During the 1970s and '80s the heathland fell into a poor state of being on account of the surround brush being ill-maintained and the practice of coppicing (essential for the maintenance of small heaths) no longer being carried out. Gradually, the area became more and more overgrown with newly grown brush composed of the saplings of deciduous trees, and became to resemble more of a young wood. Because of the area's record of rare species of insect, plant and bird, the council embarked upon a project to renew the heathland and encourage the return of the area to its original habitat type, which is still ongoing. It consisted of the removal of a large number of taller trees from a central portion of the site, and the clearing of brush from this area, and it took place at around the turn of the century. Evidence of the regrowth of heathland is not great to date (2003), and some local residents are sceptical about the apparent defacement of the area, dubbing the cleared area "the bomb site".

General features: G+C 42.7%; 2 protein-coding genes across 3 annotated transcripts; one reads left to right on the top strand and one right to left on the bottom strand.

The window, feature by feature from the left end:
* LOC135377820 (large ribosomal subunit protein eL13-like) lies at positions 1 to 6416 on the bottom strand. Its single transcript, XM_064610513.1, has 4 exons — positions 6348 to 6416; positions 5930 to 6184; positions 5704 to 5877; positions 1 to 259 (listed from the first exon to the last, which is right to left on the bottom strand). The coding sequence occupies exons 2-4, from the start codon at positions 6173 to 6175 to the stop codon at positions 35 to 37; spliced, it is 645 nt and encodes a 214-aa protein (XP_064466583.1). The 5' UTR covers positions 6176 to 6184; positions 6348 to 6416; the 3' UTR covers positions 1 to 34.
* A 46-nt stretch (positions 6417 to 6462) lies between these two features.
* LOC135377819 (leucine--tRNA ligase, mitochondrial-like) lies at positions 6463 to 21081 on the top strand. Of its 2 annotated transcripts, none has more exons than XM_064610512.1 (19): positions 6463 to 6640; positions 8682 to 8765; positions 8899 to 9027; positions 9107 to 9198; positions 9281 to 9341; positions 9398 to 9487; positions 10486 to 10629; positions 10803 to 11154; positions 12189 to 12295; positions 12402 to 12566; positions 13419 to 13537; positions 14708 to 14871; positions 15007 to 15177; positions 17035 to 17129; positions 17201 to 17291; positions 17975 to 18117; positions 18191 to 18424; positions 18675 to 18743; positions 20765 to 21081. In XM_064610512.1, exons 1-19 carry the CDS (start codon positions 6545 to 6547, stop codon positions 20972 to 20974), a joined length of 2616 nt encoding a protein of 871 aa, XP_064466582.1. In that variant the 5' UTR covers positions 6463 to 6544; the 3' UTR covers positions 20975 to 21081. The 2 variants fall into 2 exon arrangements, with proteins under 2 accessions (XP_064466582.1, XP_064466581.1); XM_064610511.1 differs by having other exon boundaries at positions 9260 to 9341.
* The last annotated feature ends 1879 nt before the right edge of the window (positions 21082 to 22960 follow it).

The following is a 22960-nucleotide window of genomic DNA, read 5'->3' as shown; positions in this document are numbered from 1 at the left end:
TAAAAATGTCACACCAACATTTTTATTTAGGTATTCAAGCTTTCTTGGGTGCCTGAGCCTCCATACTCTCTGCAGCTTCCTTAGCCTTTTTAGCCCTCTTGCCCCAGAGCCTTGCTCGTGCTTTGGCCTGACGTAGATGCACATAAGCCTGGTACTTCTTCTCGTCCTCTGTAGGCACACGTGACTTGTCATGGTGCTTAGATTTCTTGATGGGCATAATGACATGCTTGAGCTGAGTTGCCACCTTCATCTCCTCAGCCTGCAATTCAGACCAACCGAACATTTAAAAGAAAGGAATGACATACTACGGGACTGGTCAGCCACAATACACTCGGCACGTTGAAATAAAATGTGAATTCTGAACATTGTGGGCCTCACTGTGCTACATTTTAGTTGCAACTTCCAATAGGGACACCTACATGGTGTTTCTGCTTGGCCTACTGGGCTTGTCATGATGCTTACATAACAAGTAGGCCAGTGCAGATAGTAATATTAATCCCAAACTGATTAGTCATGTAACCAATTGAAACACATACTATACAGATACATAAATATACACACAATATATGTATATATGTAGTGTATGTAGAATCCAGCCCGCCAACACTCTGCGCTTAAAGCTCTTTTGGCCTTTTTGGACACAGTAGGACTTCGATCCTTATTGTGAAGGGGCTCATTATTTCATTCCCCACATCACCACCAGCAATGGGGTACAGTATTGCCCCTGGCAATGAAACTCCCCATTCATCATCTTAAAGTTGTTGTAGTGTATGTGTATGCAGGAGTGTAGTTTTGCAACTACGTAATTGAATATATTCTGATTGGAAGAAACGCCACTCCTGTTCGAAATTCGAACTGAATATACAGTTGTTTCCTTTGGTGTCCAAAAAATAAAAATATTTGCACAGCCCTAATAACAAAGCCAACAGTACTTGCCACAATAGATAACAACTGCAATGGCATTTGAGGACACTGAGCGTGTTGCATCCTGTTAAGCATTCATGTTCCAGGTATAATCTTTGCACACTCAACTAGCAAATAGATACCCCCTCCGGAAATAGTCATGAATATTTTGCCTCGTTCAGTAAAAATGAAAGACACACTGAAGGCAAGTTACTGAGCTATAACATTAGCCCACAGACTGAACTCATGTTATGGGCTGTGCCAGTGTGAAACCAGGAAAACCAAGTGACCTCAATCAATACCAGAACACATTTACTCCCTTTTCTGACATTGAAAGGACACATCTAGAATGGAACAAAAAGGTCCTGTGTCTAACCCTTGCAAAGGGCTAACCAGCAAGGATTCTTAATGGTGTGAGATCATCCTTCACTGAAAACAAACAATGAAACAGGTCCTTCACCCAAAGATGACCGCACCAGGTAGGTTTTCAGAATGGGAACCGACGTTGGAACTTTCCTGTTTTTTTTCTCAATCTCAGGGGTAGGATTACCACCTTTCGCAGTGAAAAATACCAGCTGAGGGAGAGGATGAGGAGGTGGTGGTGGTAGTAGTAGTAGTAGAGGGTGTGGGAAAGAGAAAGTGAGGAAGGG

Weybridge Council hopes that this irreplacable piece of entomological history will be returned to something approaching its former glory with a decade from the inception of the heath restoration endeavour.